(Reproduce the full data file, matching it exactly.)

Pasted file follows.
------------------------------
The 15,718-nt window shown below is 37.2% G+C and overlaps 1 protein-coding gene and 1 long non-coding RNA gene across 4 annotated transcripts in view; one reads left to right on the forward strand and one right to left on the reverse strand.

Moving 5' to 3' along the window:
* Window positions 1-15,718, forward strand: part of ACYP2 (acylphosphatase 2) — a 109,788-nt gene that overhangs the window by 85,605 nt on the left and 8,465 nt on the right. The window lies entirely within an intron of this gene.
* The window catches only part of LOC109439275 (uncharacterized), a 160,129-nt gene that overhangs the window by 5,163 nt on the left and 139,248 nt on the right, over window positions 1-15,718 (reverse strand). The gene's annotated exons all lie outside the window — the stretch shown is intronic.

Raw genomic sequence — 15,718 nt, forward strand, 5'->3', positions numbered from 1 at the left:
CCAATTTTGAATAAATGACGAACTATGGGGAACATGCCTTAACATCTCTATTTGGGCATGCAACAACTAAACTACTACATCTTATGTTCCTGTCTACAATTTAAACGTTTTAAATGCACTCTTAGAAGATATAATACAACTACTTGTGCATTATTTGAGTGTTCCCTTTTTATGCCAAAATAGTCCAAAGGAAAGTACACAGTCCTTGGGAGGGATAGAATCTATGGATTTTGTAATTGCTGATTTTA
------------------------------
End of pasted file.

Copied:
The 15,718-nt window shown below is 37.2% G+C and overlaps 1 protein-coding gene and 1 long non-coding RNA gene across 4 annotated transcripts in view; one reads left to right on the forward strand and one right to left on the reverse strand.

Moving 5' to 3' along the window:
* Window positions 1-15,718, forward strand: part of ACYP2 (acylphosphatase 2) — a 109,788-nt gene that overhangs the window by 85,605 nt on the left and 8,465 nt on the right. The window lies entirely within an intron of this gene.
* The window catches only part of LOC109439275 (uncharacterized), a 160,129-nt gene that overhangs the window by 5,163 nt on the left and 139,248 nt on the right, over window positions 1-15,718 (reverse strand). The gene's annotated exons all lie outside the window — the stretch shown is intronic.

Raw genomic sequence — 15,718 nt, forward strand, 5'->3', positions numbered from 1 at the left:
CCAATTTTGAATAAATGACGAACTATGGGGAACATGCCTTAACATCTCTATTTGGGCATGCAACAACTAAACTACTACATCTTATGTTCCTGTCTACAATTTAAACGTTTTAAATGCACTCTTAGAAGATATAATACAACTACTTGTGCATTATTTGAGTGTTCCCTTTTTATGCCAAAATAGTCCAAAGGAAAGTACACAGTCCTTGGGAGGGATAGAATCTATGGATTTTGTAATTGCTGATTTTA